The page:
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'One-Size-Fits-All' Plan Chafes the GOP : Response: Republicans warn of a cumbersome health care bureaucracy. They also object to price controls, premium mandates for employers.

September 23, 1993|SHERYL STOLBERG | TIMES MEDICAL WRITER

WASHINGTON — In a response that embraced the broad principles of President Clinton's health care reform agenda--if not its specifics--Republicans declared Wednesday night that while they are committed to revamping the nation's health care system, the Administration's "Washington-mandated, one-size-fits-all approach" will not work.

"The President's plan will force too many Americans to change their health care coverage," warned Florida Sen. Connie Mack in delivering the official GOP response to Clinton's address. "It will give a faceless government bureaucracy more control over your health care. It could even prevent your own doctor from treating you. That's wrong."

Mack was joined in his remarks by Rep. Nancy L. Johnson of Connecticut and South Carolina Gov. Carroll A. Campbell Jr. They praised Clinton for tackling an issue as complex and politically thorny as health care reform and said they are committed to reform and willing to compromise.

But at the same time, the Republicans reiterated their chief complaints about the Clinton plan: It would create a cumbersome health care bureaucracy and place too heavy a burden on employers, particularly small businesses, by requiring them to pay 80% of health care premiums.

They also said they object to the President's proposal to use price controls to cut rising health care costs, preferring to let free-market forces work. And they contended that the Administration's plan will create, in Mack's words, "an explosion in the size, scope and cost of government."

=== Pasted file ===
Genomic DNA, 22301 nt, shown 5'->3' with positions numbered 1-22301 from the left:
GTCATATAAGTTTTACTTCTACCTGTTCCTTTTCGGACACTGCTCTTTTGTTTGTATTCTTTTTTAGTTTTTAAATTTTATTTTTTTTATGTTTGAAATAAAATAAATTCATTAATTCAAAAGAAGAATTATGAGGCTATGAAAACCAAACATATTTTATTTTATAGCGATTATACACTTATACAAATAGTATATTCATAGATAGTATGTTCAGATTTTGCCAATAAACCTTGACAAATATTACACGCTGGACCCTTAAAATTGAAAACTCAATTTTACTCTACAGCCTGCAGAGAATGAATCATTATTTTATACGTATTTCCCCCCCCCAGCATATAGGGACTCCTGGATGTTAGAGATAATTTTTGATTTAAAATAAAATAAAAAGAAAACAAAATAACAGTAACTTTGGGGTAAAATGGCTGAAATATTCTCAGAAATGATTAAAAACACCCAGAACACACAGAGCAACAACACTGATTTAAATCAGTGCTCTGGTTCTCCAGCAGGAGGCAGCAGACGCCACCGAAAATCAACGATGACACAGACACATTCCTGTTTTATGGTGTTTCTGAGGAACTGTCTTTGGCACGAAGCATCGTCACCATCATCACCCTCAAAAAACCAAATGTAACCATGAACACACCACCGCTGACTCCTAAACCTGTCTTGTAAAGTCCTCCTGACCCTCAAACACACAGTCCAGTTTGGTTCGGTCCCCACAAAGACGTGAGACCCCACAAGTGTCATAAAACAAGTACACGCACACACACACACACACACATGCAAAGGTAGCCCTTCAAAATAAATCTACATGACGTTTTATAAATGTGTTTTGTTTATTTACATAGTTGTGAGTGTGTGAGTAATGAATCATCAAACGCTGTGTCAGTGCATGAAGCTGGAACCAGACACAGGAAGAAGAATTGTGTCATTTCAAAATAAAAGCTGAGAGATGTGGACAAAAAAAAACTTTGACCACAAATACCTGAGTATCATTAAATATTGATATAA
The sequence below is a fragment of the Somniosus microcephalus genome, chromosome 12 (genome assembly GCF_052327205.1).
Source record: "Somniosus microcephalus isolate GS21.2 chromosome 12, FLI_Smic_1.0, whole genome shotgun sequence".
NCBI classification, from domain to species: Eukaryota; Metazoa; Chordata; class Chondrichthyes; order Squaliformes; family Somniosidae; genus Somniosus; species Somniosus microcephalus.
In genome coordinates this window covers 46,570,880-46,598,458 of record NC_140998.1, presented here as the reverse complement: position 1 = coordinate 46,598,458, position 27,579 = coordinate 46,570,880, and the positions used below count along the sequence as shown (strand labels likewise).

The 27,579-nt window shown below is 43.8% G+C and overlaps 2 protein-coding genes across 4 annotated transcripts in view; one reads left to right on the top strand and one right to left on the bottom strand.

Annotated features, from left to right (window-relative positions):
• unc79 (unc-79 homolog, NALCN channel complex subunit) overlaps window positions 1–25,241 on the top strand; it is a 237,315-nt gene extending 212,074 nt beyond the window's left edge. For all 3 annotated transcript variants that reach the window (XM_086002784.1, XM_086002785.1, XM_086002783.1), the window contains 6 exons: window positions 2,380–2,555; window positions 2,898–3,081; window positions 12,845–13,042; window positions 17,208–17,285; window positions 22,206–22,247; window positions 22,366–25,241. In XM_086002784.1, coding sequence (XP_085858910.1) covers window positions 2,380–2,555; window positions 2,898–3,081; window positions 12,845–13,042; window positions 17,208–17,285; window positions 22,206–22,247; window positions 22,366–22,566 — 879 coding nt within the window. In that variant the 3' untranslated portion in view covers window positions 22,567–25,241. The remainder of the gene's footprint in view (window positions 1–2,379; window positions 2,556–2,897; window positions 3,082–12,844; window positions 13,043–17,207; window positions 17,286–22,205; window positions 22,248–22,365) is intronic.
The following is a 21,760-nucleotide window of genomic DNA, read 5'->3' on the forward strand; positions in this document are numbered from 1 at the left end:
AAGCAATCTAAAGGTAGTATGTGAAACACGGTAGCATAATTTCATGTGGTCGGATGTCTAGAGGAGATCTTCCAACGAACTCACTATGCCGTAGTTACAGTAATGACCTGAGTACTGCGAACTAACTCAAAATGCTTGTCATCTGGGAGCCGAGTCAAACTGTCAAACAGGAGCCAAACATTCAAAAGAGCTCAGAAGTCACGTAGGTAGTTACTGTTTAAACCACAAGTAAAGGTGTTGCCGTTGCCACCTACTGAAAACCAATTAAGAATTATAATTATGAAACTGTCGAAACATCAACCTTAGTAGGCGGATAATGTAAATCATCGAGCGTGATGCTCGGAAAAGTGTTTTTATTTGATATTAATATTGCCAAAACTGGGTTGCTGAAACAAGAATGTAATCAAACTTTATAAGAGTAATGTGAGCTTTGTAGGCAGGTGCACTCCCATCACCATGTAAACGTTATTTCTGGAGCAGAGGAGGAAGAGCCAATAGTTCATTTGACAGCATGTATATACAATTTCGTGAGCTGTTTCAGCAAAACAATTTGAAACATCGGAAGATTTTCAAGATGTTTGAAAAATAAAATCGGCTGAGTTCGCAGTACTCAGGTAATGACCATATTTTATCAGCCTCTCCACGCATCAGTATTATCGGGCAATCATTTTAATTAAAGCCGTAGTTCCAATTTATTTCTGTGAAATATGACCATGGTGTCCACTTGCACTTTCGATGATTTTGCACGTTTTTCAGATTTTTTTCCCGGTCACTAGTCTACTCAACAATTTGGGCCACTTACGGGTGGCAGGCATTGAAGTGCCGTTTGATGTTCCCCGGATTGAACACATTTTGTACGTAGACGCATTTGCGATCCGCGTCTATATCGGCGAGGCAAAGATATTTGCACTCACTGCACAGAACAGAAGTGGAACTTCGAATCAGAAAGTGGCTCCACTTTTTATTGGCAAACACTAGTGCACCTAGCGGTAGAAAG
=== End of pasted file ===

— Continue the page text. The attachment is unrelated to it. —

"It's clear to me that we can't rely on heavy-handed government regulation and bureaucracies to lead the charge toward reform," Campbell said. "The 238-page Administration draft is a giant social experiment devised by theorists who have never met a payroll."

The selection of Johnson, a moderate whose district includes Hartford, Conn., home to some of the nation's biggest insurance companies, and the more conservative Campbell and Mack to deliver the party's official reply reflects the division within the GOP about how best to respond to the Clinton plan.

In earlier battles with the President--most notably the debate over his budget and economic stimulus package--the GOP was solid in its opposition and forced Clinton to make key compromises.

That has not been the case on health care reform. While moderate Republicans favor many of the provisions in the Clinton plan, conservatives vehemently oppose what they see as massive government restructuring of the health care system.

Last week, Senate Republicans put forth their own alternative proposal. Drafted by moderates led by Sen. John H. Chafee (R-R.I.), that plan puts more of the health care insurance burden on individuals, who would be required to purchase it much like they carry automobile insurance.

But some conservative GOP members lambasted the President's plan after he unveiled it before a joint session of Congress Wednesday night.

House Minority Whip Newt Gingrich (R-Ga.) termed Clinton's speech "terrific on analysis, weak on detail," and described the President's agenda as a "Rube Goldberg, big, centralized bureaucracy," concluding: "We have to erase it and rewrite it."

Rep. Dana Rohrabacher (R-Huntington Beach) said Congress would alter the President's plan almost entirely before a bill is approved next year.

Times staff writer William J. Eaton contributed to this story.

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